I constantly compare Bible translations during Bible study and exegesis. But not everyone sees the value in this practice, and some are outright skeptical: they think I’m inviting confusion, a he-said, she-said method of exegesis. Or they think it’s too much work for too little profit. All I know is that over and over again, comparing translations has been helpful to me as I seek to understand the Bible. I can’t come up with a list of astounding examples off the top of my head; the help I get is often subtle—though it adds up.
The best thing I know to do is invite the skeptics to drink the water I find so refreshing. And the best place I know to experience the value of comparing Bible translation is in Logos 7’s new Text Comparison tool (its Multiview Resources function is equally good though made with slightly different exegetical purposes in mind).
Text Comparison allows you to type in abbreviations, separated by commas, for all the Bible translations you want. My text comparison needs change depending on my exegetical situation: sometimes I want a set of translations for the New Testament, so I use SBLGNT, ESV, AV, NASB95, NIV, NET, HCSB, NLT.
Sometimes, of course, I’m in the Old Testament, so I change SBLGNT to BHS or LHB. Sometimes I want just two Greek texts (I like to compare Scrivener’s TR to the NA28, for example).
You can type out very quickly the abbreviations for the versions you want to see, and the pop-up window below will make suggestions for you if you need any help:
But if you’re like me, there are a few standard sets of translations you like to compare. A set for the NT and a set for the OT like I mentioned—and a set for foreign languages, a set for LXX study, or maybe for comparing the critical text of the NT with the Majority Text. Now in Logos 7 the Text Comparison tool saves your five most recent sets, and that may be all you need. You can toggle back and forth among the five you use most commonly.
There is an ongoing argument about New Testament textual criticism in the Christian church, and not just among scholars (or among the King James Only crowd). There are serious, scholarly Majority Text advocates of various shades such as Maurice Robinson who don’t hold to the critical text(s) most biblical scholars today use.
Those arguments are important. I’m glad there’s a minority report on textual criticism; it’s healthy for the overall science. And I think Robinson in particular makes some telling points. And there are Christian people outside of the academic biblical studies community—people in the pew—who have followed these arguments.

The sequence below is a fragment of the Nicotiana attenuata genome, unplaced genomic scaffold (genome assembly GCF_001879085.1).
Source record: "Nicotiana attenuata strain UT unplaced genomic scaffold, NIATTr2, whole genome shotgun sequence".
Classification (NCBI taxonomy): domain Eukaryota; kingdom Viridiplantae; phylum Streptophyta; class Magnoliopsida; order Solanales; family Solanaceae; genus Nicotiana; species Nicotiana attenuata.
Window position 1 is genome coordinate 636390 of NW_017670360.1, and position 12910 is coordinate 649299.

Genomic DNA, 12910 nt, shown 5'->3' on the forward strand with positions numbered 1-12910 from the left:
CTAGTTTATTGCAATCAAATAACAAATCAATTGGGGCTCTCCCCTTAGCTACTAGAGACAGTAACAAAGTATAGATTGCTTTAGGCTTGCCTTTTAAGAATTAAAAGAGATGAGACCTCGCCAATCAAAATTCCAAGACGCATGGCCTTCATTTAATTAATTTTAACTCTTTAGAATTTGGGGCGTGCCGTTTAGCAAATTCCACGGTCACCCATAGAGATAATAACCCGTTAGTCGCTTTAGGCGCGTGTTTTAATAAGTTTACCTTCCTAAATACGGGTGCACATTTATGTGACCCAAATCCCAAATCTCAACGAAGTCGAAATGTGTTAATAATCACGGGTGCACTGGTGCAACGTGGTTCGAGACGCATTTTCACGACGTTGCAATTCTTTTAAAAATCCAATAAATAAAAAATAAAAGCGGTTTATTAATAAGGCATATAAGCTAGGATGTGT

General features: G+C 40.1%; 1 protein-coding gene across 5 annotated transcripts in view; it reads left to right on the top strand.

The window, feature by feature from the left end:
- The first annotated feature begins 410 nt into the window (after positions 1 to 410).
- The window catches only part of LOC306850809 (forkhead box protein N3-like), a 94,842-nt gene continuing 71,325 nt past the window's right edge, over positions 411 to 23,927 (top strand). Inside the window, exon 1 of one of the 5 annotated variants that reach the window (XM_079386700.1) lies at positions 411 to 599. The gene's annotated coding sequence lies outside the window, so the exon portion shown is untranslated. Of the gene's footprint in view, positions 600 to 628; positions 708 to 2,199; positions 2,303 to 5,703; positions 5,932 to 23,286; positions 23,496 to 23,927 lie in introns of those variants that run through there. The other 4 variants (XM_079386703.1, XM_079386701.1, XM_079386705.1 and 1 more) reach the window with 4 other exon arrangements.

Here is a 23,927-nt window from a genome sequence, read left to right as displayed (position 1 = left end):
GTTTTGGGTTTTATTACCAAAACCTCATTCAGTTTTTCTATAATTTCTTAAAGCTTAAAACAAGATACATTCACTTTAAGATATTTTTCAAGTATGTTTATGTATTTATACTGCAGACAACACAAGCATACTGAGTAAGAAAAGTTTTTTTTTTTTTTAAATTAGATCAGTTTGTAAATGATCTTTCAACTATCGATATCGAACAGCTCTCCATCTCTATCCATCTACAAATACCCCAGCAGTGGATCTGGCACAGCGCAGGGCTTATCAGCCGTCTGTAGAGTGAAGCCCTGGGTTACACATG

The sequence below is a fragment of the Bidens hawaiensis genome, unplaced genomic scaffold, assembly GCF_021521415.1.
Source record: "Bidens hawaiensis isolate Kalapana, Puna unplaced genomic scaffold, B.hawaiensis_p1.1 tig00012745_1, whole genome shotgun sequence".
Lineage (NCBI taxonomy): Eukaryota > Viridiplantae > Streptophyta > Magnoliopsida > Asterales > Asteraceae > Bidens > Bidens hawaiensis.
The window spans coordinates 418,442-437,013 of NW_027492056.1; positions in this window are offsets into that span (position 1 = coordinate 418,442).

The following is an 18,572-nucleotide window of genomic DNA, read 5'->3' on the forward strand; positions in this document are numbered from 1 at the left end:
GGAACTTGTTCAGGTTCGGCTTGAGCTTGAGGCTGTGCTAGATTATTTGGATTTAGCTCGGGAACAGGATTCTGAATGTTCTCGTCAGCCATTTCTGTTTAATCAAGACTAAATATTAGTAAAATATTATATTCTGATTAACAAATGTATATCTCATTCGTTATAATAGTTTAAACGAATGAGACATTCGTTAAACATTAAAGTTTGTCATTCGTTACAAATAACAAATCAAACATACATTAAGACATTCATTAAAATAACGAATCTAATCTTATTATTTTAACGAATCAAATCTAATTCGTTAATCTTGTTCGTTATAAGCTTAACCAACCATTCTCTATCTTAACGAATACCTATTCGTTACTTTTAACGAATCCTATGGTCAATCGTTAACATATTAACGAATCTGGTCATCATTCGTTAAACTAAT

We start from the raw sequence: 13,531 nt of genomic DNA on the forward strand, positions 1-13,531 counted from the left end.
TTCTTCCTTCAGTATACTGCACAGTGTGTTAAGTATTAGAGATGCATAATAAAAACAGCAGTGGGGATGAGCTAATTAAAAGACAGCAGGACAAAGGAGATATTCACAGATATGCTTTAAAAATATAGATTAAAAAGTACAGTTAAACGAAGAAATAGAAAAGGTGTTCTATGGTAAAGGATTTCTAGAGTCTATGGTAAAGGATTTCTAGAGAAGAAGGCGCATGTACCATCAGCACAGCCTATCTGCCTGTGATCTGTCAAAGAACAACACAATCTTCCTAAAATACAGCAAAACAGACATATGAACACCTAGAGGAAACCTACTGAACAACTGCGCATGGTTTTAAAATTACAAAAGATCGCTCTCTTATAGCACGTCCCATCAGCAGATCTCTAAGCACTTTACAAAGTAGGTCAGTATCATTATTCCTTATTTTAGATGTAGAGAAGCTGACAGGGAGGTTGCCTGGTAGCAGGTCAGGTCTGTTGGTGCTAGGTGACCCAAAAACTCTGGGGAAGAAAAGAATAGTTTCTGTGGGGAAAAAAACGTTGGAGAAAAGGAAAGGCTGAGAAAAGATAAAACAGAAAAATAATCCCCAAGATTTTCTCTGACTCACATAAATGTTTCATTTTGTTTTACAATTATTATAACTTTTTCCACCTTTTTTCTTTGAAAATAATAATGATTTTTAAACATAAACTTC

But I also think there is great danger that debate over textual criticism can get overheated, precisely because the details are extremely complicated, not to mention written in ancient Greek. What are the actual differences between the major Greek texts on offer? How significant are they? You can’t know first-hand unless you read Greek. And even if you do, it’s pretty laborious to compare Greek texts.
Unless you have the Text Comparison tool. Put it in interlinear mode, compare the Nestle Aland (critical) text with Scrivener’s 1881 Textus Receptus (the basically Majority text underlying the KJV), and you can quickly spot differences. Significant ones are marked with orange bars:
My advice is to consider carefully what five sets of translations you want in your recent sets. The NA27/TR comparison I just demonstrated may or may not be useful for your particular needs, but here are a few other sets you might consider:
- All Romance language translations you own. You can often piece together what a Spanish, Italian, or French translation is saying if you ask it a narrow question—like “Is ἀτακτως (ataktos) in 2 Thess. 3:14 best translated ‘unruly’ or ‘idle’?” (I have sometimes used German and other languages, too—anything that uses the Roman alphabet.)
- All ancient language versions you own, such as the LXX, Vulgate, or Syriac—plus English translations of those.
- All English language Bibles you own—in case you want to check every single last one of them for a plebiscite on the rendering of one particular statement.
- All literal or all dynamic translations you own.
- All the English translations and original language texts you actually use on a day-to-day basis.
Set up those sets one at a time and they’ll be in your recents list for good.
Not every feature of the latest version of Logos is going to be equally compelling to every user. Logos 6 users already have the Text Comparison tool. But steady improvements to the tool have made it so much more useful to me. I find myself turning to it far more often than I did before Logos 7.
Mark L. Ward, Jr. received his PhD from Bob Jones University in 2012; he now serves the church as a Logos Pro. He is the author of multiple high school Bible textbooks, including Biblical Worldview: Creation, Fall, Redemption.
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